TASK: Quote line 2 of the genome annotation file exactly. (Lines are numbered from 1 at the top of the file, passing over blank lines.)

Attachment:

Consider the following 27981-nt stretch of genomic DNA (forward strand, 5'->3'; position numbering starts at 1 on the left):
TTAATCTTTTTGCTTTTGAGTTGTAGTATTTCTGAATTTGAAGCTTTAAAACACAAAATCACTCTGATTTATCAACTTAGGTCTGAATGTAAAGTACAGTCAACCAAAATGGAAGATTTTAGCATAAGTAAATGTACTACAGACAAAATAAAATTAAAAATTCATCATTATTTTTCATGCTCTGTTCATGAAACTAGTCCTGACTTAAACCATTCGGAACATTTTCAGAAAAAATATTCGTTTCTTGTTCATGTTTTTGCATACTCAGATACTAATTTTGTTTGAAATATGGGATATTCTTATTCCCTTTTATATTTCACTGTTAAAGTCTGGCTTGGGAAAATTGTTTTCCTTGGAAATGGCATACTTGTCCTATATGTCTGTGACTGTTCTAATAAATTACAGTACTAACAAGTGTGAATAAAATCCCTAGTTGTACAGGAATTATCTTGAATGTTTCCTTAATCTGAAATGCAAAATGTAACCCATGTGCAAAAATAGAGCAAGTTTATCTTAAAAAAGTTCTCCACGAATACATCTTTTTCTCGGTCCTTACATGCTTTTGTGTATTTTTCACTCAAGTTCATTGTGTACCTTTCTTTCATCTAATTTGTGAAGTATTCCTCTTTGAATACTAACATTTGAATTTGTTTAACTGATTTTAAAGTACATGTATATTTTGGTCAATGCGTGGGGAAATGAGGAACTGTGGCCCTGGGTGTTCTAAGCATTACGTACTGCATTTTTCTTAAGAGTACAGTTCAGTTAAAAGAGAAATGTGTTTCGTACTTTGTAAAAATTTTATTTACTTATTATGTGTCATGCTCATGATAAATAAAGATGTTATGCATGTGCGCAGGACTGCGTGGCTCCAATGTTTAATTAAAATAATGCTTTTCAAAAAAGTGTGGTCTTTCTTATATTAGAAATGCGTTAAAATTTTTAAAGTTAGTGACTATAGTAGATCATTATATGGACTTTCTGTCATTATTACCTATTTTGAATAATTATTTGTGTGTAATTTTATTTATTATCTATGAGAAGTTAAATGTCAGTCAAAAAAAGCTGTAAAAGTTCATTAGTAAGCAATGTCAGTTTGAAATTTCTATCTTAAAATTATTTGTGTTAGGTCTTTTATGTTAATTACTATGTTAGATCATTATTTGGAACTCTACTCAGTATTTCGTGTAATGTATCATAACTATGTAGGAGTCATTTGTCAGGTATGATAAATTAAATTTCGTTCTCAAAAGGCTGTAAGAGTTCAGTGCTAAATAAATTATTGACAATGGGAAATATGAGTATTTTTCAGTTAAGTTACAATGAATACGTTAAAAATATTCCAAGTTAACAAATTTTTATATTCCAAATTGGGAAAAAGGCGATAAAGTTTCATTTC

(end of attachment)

TTAATCTTTTTGCTTTTGAGTTGTAGTATTTCTGAATTTGAAGCTTTAAAACACAAAATCACTCTGATTTATCAACTTAGGTCTGAATGTAAAGTACAGTCAACCAAAATGGAAGATTTTAGCATAAGTAAATGTACTACAGACAAAATAAAATTAAAAATTCATCATTATTTTTCATGCTCTGTTCATGAAACTAGTCCTGACTTAAACCATTCGGAACATTTTCAGAAAAAATATTCGTTTCTTGTTCATGTTTTTGCATACTCAGATACTAATTTTGTTTGAAATATGGGATATTCTTATTCCCTTTTATATTTCACTGTTAAAGTCTGGCTTGGGAAAATTGTTTTCCTTGGAAATGGCATACTTGTCCTATATGTCTGTGACTGTTCTAATAAATTACAGTACTAACAAGTGTGAATAAAATCCCTAGTTGTACAGGAATTATCTTGAATGTTTCCTTAATCTGAAATGCAAAATGTAACCCATGTGCAAAAATAGAGCAAGTTTATCTTAAAAAAGTTCTCCACGAATACATCTTTTTCTCGGTCCTTACATGCTTTTGTGTATTTTTCACTCAAGTTCATTGTGTACCTTTCTTTCATCTAATTTGTGAAGTATTCCTCTTTGAATACTAACATTTGAATTTGTTTAACTGATTTTAAAGTACATGTATATTTTGGTCAATGCGTGGGGAAATGAGGAACTGTGGCCCTGGGTGTTCTAAGCATTACGTACTGCATTTTTCTTAAGAGTACAGTTCAGTTAAAAGAGAAATGTGTTTCGTACTTTGTAAAAATTTTATTTACTTATTATGTGTCATGCTCATGATAAATAAAGATGTTATGCATGTGCGCAGGACTGCGTGGCTCCAATGTTTAATTAAAATAATGCTTTTCAAAAAAGTGTGGTCTTTCTTATATTAGAAATGCGTTAAAATTTTTAAAGTTAGTGACTATAGTAGATCATTATATGGACTTTCTGTCATTATTACCTATTTTGAATAATTATTTGTGTGTAATTTTATTTATTATCTATGAGAAGTTAAATGTCAGTCAAAAAAAGCTGTAAAAGTTCATTAGTAAGCAATGTCAGTTTGAAATTTCTATCTTAAAATTATTTGTGTTAGGTCTTTTATGTTAATTACTATGTTAGATCATTATTTGGAACTCTACTCAGTATTTCGTGTAATGTATCATAACTATGTAGGAGTCATTTGTCAGGTATGATAAATTAAATTTCGTTCTCAAAAGGCTGTAAGAGTTCAGTGCTAAATAAATTATTGACAATGGGAAATATGAGTATTTTTCAGTTAAGTTACAATGAATACGTTAAAAATATTCCAAGTTAACAAATTTTTATATTCCAAATTGGGAAAAAGGCGATAAAGTTTCATTTC